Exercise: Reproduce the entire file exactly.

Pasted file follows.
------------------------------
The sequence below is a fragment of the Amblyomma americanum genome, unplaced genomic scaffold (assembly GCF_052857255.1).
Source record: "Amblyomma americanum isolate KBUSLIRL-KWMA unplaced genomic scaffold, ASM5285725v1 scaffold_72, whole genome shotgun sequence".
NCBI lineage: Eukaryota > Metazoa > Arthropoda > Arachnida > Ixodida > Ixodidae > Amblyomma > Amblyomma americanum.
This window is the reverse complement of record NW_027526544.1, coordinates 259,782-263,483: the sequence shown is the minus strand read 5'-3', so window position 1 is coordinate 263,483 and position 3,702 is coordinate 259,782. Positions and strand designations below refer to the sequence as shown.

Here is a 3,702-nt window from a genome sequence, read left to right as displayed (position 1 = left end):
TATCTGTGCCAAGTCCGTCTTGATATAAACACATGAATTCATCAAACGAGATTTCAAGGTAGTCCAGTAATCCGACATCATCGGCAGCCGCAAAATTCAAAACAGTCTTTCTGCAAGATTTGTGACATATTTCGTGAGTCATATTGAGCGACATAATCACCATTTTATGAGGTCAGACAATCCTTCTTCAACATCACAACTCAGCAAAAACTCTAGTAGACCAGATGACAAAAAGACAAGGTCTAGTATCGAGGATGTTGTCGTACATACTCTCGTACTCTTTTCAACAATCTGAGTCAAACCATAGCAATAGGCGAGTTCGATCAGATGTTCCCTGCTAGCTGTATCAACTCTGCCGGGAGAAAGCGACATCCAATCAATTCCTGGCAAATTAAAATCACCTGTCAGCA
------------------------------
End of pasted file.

The sequence below is a fragment of the Amblyomma americanum genome, unplaced genomic scaffold (assembly GCF_052857255.1).
Source record: "Amblyomma americanum isolate KBUSLIRL-KWMA unplaced genomic scaffold, ASM5285725v1 scaffold_72, whole genome shotgun sequence".
NCBI lineage: Eukaryota > Metazoa > Arthropoda > Arachnida > Ixodida > Ixodidae > Amblyomma > Amblyomma americanum.
This window is the reverse complement of record NW_027526544.1, coordinates 259,782-263,483: the sequence shown is the minus strand read 5'-3', so window position 1 is coordinate 263,483 and position 3,702 is coordinate 259,782. Positions and strand designations below refer to the sequence as shown.

Here is a 3,702-nt window from a genome sequence, read left to right as displayed (position 1 = left end):
TATCTGTGCCAAGTCCGTCTTGATATAAACACATGAATTCATCAAACGAGATTTCAAGGTAGTCCAGTAATCCGACATCATCGGCAGCCGCAAAATTCAAAACAGTCTTTCTGCAAGATTTGTGACATATTTCGTGAGTCATATTGAGCGACATAATCACCATTTTATGAGGTCAGACAATCCTTCTTCAACATCACAACTCAGCAAAAACTCTAGTAGACCAGATGACAAAAAGACAAGGTCTAGTATCGAGGATGTTGTCGTACATACTCTCGTACTCTTTTCAACAATCTGAGTCAAACCATAGCAATAGGCGAGTTCGATCAGATGTTCCCTGCTAGCTGTATCAACTCTGCCGGGAGAAAGCGACATCCAATCAATTCCTGGCAAATTAAAATCACCTGTCAGCA